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Intimate partner violence (IPV) refers to any behavior in a past or present intimate relationship that causes physical, psychological, or sexual harm. Prior to the COVID-19 pandemic, survey data from the US Centers for Disease Control and Prevention shows that 1 in 4 women and 1 in 10 men experience IPV in the United States.1 Approximately 30.6% of women experience IPV-related physical abuse, with 21.4% of these women experiencing severe physical injuries.1
The IPV public health crisis has since been exacerbated by the COVID-19 pandemic. In March 2020, law enforcement agencies observed an increase in domestic violence calls to US police departments by 27% in some regions after stay-at-home orders were implemented.2 The medical community has also observed a rise in the incidence and severity of IPV-related physical injuries, including head trauma, facial fractures, and visceral organ damage.3 The stay-at-home orders intended to curb the spread of COVID-19 may have inadvertently isolated many individuals who experience IPV with their abusers and/or triggered the development of new instances of violence. Individuals who experience IPV who were ready to leave abusive relationships may have suddenly found it difficult to access support networks, including lodging with family/friends and alternative shelters in the setting of travel restrictions and limited operating capacities. As a result, many of these individuals were left in potentially dangerous situations with limited options and resources.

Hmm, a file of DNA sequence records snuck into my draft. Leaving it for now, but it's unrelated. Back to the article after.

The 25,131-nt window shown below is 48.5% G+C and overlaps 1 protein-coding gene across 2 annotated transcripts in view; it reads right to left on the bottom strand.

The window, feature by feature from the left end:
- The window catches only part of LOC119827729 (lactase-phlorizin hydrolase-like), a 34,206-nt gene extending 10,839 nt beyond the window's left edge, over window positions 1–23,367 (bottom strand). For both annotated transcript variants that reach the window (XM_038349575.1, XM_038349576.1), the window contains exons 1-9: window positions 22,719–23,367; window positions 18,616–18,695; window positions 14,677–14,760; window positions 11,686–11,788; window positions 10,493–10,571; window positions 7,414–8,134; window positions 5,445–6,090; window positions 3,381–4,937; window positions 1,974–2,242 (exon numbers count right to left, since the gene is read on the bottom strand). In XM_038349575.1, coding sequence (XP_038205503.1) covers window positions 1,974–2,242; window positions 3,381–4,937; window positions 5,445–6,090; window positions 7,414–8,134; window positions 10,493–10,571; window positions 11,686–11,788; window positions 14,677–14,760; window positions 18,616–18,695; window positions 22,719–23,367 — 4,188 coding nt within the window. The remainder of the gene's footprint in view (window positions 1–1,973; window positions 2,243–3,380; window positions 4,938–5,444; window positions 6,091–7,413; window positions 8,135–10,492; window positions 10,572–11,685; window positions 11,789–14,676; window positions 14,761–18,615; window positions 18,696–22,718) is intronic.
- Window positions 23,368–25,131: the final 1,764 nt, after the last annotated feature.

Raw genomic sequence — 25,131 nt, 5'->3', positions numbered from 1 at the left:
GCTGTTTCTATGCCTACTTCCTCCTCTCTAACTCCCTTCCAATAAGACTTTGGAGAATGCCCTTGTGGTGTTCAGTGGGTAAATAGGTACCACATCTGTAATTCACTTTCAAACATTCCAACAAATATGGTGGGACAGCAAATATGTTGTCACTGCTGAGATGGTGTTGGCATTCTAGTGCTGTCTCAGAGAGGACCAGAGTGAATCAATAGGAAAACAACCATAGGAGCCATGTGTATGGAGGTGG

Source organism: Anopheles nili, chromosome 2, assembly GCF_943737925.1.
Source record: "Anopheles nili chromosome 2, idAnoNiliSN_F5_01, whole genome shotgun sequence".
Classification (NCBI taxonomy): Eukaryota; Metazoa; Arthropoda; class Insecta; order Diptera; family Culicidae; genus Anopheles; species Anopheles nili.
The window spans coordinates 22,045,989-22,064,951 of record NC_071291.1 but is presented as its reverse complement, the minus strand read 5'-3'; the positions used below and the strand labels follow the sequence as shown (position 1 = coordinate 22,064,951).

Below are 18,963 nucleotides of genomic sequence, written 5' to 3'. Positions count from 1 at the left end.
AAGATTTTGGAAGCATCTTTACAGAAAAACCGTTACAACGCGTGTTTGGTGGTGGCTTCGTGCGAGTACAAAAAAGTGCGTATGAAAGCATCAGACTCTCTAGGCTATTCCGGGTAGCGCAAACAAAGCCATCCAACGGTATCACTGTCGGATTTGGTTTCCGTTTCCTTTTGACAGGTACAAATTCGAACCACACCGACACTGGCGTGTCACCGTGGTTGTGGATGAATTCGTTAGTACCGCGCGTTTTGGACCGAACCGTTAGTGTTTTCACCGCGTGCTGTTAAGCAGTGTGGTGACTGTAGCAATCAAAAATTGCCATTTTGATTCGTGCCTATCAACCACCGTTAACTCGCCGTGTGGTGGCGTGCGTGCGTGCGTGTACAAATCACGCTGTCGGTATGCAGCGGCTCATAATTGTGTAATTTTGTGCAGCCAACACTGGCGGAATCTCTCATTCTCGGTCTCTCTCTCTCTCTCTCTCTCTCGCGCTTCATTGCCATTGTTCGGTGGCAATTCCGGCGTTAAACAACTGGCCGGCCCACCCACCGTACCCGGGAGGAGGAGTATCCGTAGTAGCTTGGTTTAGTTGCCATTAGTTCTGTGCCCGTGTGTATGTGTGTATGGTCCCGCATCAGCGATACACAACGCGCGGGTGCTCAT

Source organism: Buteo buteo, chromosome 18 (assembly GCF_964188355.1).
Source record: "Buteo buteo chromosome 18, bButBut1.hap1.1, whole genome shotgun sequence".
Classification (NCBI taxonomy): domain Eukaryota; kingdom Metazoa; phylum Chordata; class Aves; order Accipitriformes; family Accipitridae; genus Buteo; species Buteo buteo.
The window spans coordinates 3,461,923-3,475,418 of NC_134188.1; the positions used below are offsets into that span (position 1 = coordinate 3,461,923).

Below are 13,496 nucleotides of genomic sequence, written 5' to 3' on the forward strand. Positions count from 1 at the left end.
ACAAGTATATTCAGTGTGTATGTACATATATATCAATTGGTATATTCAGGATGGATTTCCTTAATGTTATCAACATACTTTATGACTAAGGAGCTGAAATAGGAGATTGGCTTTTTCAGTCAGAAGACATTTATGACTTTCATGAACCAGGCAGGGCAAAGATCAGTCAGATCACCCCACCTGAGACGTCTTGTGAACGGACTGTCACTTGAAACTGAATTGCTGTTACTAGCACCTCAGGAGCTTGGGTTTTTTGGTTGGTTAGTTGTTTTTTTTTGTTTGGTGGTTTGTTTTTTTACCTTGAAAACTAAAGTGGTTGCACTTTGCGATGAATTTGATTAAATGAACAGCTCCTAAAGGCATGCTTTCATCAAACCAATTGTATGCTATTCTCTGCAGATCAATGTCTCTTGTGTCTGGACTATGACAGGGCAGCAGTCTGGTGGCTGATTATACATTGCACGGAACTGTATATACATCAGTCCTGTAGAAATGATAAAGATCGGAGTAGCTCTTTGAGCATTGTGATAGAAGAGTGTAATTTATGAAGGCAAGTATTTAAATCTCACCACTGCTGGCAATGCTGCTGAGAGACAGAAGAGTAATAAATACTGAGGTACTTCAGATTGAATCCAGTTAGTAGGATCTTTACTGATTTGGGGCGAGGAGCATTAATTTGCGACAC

Now more than ever, during the COVID-19 pandemic, strategies to effectively screen for and prevent IPV are needed. Ophthalmologists and oculofacial plastic surgeons can play a particularly vital role in this effort. The midface is the most commonly involved anatomical site of injury in IPV-related physical abuse, and women with physical injuries in the head, neck, and face are 7.5 times more likely to have experienced IPV compared with women with injuries elsewhere.4-6 IPV-related ocular injuries can be vision threatening and include intraocular hemorrhages, traumatic cataract, retinal detachment, and globe rupture.6 In addition, IPV-related physical injury is responsible for 7.6% to 10.2% of orbital and zygomaticomaxillary complex (ZMC) fractures in women,4,6,7 although the true prevalence is likely underestimated because the cause or perpetrator for many assault cases remain unidentified.1,5 ZMC fractures require a more severe mechanism of injury than orbital fractures, with substantial force and/or repeated trauma. Disturbingly, ZMC fractures occur twice as frequently in IPV-related assault compared with non-IPV–related violence.4,6 Thus, detection and prevention of IPV in patients with oculofacial injury is of paramount importance and could be vision saving and lifesaving.